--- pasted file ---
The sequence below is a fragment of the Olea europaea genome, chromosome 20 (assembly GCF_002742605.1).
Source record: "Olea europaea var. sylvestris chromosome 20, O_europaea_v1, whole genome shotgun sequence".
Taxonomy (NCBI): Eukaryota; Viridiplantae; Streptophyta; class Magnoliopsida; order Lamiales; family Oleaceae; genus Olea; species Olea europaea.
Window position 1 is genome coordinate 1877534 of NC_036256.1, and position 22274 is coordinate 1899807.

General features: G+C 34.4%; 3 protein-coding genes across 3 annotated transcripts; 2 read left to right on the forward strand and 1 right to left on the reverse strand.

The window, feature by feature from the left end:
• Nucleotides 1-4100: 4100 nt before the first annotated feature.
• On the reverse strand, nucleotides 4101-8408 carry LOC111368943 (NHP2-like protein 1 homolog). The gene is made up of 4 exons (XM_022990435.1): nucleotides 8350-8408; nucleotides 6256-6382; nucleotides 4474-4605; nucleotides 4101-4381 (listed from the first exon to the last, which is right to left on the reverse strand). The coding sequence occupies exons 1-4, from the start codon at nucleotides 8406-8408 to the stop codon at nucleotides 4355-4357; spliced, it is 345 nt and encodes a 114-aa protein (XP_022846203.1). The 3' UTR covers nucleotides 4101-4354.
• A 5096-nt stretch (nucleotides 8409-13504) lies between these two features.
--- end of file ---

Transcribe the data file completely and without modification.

The sequence below is a fragment of the Olea europaea genome, chromosome 20 (assembly GCF_002742605.1).
Source record: "Olea europaea var. sylvestris chromosome 20, O_europaea_v1, whole genome shotgun sequence".
Taxonomy (NCBI): Eukaryota; Viridiplantae; Streptophyta; class Magnoliopsida; order Lamiales; family Oleaceae; genus Olea; species Olea europaea.
Window position 1 is genome coordinate 1877534 of NC_036256.1, and position 22274 is coordinate 1899807.

General features: G+C 34.4%; 3 protein-coding genes across 3 annotated transcripts; 2 read left to right on the forward strand and 1 right to left on the reverse strand.

The window, feature by feature from the left end:
• Nucleotides 1-4100: 4100 nt before the first annotated feature.
• On the reverse strand, nucleotides 4101-8408 carry LOC111368943 (NHP2-like protein 1 homolog). The gene is made up of 4 exons (XM_022990435.1): nucleotides 8350-8408; nucleotides 6256-6382; nucleotides 4474-4605; nucleotides 4101-4381 (listed from the first exon to the last, which is right to left on the reverse strand). The coding sequence occupies exons 1-4, from the start codon at nucleotides 8406-8408 to the stop codon at nucleotides 4355-4357; spliced, it is 345 nt and encodes a 114-aa protein (XP_022846203.1). The 3' UTR covers nucleotides 4101-4354.
• A 5096-nt stretch (nucleotides 8409-13504) lies between these two features.